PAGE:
Ota­va­lo – La su­ma de las par­tes / The sum of its parts

Iden­ti­dad sin épo­ca timeless iden­tity

Nan Magazine - - CONTENIDO / CONTENTS -

Una de las re­gio­nes más vi­si­ta­das del Ecua­dor. Des­cu­bre por qué el pue­blo y sus al­re­de­do­res son re­nom­bra­dos: son mul­ti­fa­cé­ti­cos y fas­ci­nan­tes.

One of the most vi­si­ted re­gions in all Ecua­dor, we dis­co­ver why the town and its su­rroun­ding re­gion are justly re­now­ned: it’s mul­ti-fa­ce­ted and fas­ci­na­ting.

El ota­va­le­ño es, co­mo to­do en Ecua­dor, una ‘mon­to­ne­ra’ cul­tu­ral que a pe­sar de las in­fluen­cias y po­si­bles com­bi­na­cio­nes que de he­cho in­ci­den en su iden­ti­dad, exis­te co­mo ex­pre­sión úni­ca e inimi­ta­ble. Ab­sur­do se­ría re­du­cir­lo a su pa­sa­do in­ca o pre­co­lom­bino o en­ca­si­llar­lo co­mo un ecua­to­riano co­mún y co­rrien­te; pues el ota­va­le­ño es, so­bre to­do, más que la su­ma de sus par­tes.

No de­ja de ser sor­pren­den­te lo arrai­ga­da que es la idio­sin­cra­sia ota­va­le­ña. Su iden­ti­dad pa­re­ce an­cla­da a su an­dar, a su for­ma de ves­tir, a su for­ma de tra­ba­jar, de or­ga­ni­zar­se y de re­la­cio­nar­se, y de ello exis­ten nu­me­ro­sos ejem­plos, des­de sus fies­tas, sus ri­tos, su con­vi­ven­cia, has­ta la for­ma en la cual con­traen ma­tri­mo­nio.

Es co­mún ha­blar de su ta­len­to te­je­dor, que pro­ba­ble­men­te da­ta de va­rios mi­le­nios an­tes de la lle­ga­da de los in­cas, quie­nes ha­brían re­pa­ra­do en ello al con­quis­tar el te­rri­to­rio, tra­yén­do­les lla­mas y al­pa­cas pa­ra que pro­du­je­ran ma­yor can­ti­dad y me­jor ca­li­dad de pren­das so­bre sus an­ti­guos te­la­res de es­pal­da. Po­co tiem­po des­pués, apa­re­ce­rían los es­pa­ño­les, quie­nes, en los obra­jes, em­plea­ban a la gran ma­yo­ría de la po­bla­ción pa­ra apro­ve­char sus des­tre­zas y ex­por- tar ar­tícu­los y ro­pa que ellos fa­bri­ca­ban. Si bien los obra­jes fue­ron des­con­ti­nua­dos cuan­do, en Eu­ro­pa na­ció la fa­bri­ca­ción en ma­sa de tex­ti­les, lo­cal­men­te con­ti­nuó la tra­di­ción, otor­gán­do­le al ota­va­le­ño, des­de me­dia­dos del si­glo pa­sa­do has­ta nues­tros días, un ha­ber in­va­lo­ra­ble. En Ecua­dor, tal ha si­do su éxi­to, que no só­lo an­dan en au­tos del año y cons­tru­yen ca­sas gran­des, sino que via­jan a tra­vés del mun­do y cuen­tan con co­ne­xio­nes co­mer­cia­les en­vi­dia­bles en Es­ta­dos Uni­dos y Eu­ro­pa. Pe­ro ello no pa­re­ce ha­cer­les me­lla al­gu­na a los ota­va­le­ños, en su for­ma de ser, al­go que re­ve­lan en ca­da una de sus ex­pre­sio­nes, tan­to so­cia­les co­mo cul­tu­ra­les, co­mo ve­re­mos en es­tas pá­gi­nas.

Ota­va­lo is, li­ke everyt­hing el­se in Ecua­dor, a cul­tu­ral mel­ting pot that, des­pi­te the my­riad in­fluen­ces that af­fect their way of li­fe, has be­co­me a unique and inimi­ta­ble ex­pres­sion of cul­tu­ral iden­tity. It would be ab­surd to re­du­ce an Ota­va­le­ño to his pre-Co­lum­bian In­ca past, or think of him as just an or­di­nary Ecua­do­rian; the Ota­va­le­ño is really the sum of his parts.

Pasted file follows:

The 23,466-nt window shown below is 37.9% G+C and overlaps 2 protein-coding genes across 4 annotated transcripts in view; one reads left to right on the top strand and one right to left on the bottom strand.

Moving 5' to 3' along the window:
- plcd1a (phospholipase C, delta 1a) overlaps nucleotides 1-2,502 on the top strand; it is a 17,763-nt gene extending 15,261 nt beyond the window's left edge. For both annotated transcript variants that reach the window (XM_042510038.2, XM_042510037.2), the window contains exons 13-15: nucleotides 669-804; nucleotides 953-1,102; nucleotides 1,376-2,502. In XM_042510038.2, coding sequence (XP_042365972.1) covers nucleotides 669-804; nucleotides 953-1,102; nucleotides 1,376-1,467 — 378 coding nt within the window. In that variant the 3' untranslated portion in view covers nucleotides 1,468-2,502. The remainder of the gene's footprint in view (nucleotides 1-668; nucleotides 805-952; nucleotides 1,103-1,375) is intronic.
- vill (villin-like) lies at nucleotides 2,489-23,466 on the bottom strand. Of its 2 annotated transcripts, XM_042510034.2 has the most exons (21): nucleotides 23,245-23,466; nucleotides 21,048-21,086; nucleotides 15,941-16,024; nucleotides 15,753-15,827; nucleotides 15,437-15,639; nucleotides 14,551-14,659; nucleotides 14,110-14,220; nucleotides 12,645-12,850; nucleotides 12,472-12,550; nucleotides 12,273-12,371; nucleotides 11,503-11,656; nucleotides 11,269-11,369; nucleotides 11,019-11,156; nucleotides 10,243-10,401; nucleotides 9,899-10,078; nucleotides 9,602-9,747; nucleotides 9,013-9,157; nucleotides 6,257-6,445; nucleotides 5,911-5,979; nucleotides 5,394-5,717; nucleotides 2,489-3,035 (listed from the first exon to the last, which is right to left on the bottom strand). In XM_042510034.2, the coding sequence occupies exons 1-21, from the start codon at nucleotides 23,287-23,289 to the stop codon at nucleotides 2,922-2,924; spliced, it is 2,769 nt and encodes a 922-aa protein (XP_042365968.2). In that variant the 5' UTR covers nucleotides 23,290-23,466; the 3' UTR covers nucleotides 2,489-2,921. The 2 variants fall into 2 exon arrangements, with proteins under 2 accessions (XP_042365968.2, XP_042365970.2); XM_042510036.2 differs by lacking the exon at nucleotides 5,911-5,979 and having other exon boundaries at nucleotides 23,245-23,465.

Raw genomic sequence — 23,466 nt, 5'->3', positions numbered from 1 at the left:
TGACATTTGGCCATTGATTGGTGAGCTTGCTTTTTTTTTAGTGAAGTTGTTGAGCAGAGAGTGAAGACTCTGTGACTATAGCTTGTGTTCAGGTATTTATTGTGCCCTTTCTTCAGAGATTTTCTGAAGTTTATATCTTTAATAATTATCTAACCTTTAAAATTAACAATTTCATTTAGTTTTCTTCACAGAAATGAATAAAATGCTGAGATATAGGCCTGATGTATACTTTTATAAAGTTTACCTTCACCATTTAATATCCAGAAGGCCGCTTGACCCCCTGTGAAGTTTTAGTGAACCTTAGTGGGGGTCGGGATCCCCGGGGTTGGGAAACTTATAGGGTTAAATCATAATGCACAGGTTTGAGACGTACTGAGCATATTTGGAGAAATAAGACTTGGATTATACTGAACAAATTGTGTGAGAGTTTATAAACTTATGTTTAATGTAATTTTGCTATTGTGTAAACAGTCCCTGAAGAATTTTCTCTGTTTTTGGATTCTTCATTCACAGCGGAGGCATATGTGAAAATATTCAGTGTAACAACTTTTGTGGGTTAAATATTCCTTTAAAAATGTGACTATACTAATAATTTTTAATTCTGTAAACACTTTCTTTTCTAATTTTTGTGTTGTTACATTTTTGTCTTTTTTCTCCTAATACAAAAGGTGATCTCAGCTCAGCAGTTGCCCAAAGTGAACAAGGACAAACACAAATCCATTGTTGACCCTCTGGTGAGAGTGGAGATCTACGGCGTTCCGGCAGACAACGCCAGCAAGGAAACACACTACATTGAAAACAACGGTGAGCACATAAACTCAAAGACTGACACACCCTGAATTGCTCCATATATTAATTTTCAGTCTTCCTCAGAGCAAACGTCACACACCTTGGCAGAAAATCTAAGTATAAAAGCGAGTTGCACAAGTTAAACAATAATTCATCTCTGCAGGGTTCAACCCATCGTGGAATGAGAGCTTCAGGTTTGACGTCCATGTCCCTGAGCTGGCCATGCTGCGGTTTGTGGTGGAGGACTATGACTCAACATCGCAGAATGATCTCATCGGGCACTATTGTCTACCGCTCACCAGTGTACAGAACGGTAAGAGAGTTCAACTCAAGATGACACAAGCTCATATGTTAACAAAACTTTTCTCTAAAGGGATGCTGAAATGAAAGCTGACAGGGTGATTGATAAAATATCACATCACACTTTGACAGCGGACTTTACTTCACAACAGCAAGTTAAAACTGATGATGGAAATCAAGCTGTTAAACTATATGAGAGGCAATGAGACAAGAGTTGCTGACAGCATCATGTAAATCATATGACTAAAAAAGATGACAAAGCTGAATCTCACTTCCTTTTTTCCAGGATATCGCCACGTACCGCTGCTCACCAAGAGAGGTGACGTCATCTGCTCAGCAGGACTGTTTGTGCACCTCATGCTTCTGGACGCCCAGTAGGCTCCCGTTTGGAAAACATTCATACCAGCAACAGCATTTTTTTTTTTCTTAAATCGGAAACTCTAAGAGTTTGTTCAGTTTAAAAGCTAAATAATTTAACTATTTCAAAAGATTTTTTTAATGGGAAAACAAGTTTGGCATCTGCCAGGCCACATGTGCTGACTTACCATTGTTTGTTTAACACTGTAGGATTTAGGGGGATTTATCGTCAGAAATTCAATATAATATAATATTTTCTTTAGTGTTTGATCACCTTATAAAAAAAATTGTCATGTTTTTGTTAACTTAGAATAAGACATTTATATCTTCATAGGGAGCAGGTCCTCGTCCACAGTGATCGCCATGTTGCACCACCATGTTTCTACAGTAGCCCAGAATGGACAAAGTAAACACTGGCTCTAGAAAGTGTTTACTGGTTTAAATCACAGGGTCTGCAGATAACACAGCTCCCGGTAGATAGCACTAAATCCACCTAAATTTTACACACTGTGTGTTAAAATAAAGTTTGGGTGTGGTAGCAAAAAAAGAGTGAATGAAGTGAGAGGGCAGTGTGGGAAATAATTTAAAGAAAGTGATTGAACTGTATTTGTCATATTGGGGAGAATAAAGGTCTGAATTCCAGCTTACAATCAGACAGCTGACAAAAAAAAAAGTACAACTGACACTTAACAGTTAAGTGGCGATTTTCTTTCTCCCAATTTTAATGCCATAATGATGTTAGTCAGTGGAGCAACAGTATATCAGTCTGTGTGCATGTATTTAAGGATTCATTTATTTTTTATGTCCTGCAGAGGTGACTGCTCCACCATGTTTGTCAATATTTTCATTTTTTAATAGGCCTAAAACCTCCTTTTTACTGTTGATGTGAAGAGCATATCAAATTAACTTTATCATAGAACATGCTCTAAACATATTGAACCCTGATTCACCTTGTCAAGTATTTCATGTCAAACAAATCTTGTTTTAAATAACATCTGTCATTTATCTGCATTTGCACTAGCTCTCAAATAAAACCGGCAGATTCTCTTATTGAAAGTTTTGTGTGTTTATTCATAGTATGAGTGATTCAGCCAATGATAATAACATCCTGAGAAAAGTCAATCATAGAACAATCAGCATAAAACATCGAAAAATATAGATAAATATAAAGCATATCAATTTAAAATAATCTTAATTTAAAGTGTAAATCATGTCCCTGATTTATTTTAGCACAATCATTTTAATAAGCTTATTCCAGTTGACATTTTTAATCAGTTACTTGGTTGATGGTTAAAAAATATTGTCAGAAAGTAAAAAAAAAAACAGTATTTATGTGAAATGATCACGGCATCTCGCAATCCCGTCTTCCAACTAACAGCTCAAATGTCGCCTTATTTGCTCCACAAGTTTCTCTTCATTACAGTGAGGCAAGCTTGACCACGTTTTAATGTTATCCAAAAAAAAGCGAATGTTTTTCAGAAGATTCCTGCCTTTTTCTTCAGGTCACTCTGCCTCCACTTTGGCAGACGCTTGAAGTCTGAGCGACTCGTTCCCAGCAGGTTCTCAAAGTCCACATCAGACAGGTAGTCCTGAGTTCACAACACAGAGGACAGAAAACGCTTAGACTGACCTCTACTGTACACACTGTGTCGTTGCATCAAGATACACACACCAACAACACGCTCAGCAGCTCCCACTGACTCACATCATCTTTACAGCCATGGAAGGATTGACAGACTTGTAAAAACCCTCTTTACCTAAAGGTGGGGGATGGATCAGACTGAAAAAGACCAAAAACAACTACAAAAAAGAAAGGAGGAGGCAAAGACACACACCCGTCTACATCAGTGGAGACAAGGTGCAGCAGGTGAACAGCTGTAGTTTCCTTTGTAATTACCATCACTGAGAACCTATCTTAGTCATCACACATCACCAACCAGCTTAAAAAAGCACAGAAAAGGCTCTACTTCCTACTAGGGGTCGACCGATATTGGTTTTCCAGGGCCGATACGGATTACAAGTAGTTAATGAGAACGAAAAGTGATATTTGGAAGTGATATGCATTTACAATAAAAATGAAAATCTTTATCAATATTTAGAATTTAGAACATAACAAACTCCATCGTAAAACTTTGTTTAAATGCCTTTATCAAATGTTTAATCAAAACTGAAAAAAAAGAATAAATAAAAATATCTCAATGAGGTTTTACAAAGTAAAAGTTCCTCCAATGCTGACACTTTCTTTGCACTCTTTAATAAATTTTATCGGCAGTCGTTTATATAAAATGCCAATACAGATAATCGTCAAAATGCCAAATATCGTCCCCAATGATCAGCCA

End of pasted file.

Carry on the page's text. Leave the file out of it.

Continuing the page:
No less sur­pri­sing is how deep their idiosyn­cra­sies really run. Their iden­tity seems an­cho­red to the way they walk, to the way they dress, to the way they work, or­ga­ni­ze them­sel­ves within their com­mu­ni­ties and re­la­te to ot­hers. You can find exam­ples of this every­where: from spi­ri­tual ex­pres­sions, fes­ti­vi­ties, ri­tuals, so­cial cus­toms, even the way in which they con­tract ma­rria­ge.

It is com­mon­pla­ce to talk about their wea­ving ta­lents, which pro­bably da­te back se­ve­ral mi­llen­nia, be­fo­re the arri­val of the In­cas. The­se con­que­rors from Pe­ru re­cog­ni­zed their skills, and brought lla­mas and al­pa­cas in­to the re­gion in or­der to pro­du­ce mo­re and bet­ter qua­lity clot­hes on their backs­trap looms. Shortly the­reaf­ter, ca­me the Spa­niards, who, in their ‘obra­jes’, em­plo­yed most of the wor­king po­pu­la­tion, le­ve­ra­ging their abi­li­ties and ex­por­ting the tex­ti­les far and wi­de.

Alt­hough the­se obra­jes cea­sed ope­ra­tions when mass pro­duc­tion of tex­ti­les com­men­ced in Eu­ro­pe, the Ota­va­le­ños con­ti­nued the tra­di­tion, en­do­wing their town, from the mid -20th cen­tury to the pre­sent day, with an in­va­lua­ble as­set. In Ecua­dor, such has been their suc­cess that not only do they own new cars and build big hou­ses, they tra­vel the world, boas­ting en­via­ble bu­si­ness con­nec­tions in the Uni­ted Sta­tes and Eu­ro­pe. This wealth and glo­bal vision ho­we­ver doesn’t seem to ha­ve ma­de a dent in Ota­va­lo’s cul­tu­ral ex­pres­sions, in that es­sen­tial reality they re­veal both so­cially and cul­tu­rally, and which we ho­pe to ha­ve cap­tu­red for our readers over the­se pa­ges.

Ollas gi­gan­tes pre­ci­san de cu­cha­ras gi­gan­tes du­ran­te al­muer­zos co­mu­ni­ta­rios. / Giant caul­drons need giant spoons at com­mu­nity lun­cheons.

Mú­si­ca, mar­cha y pro­ce­sión. / Mu­sic, pa­ra­de and pro­ces­sion.

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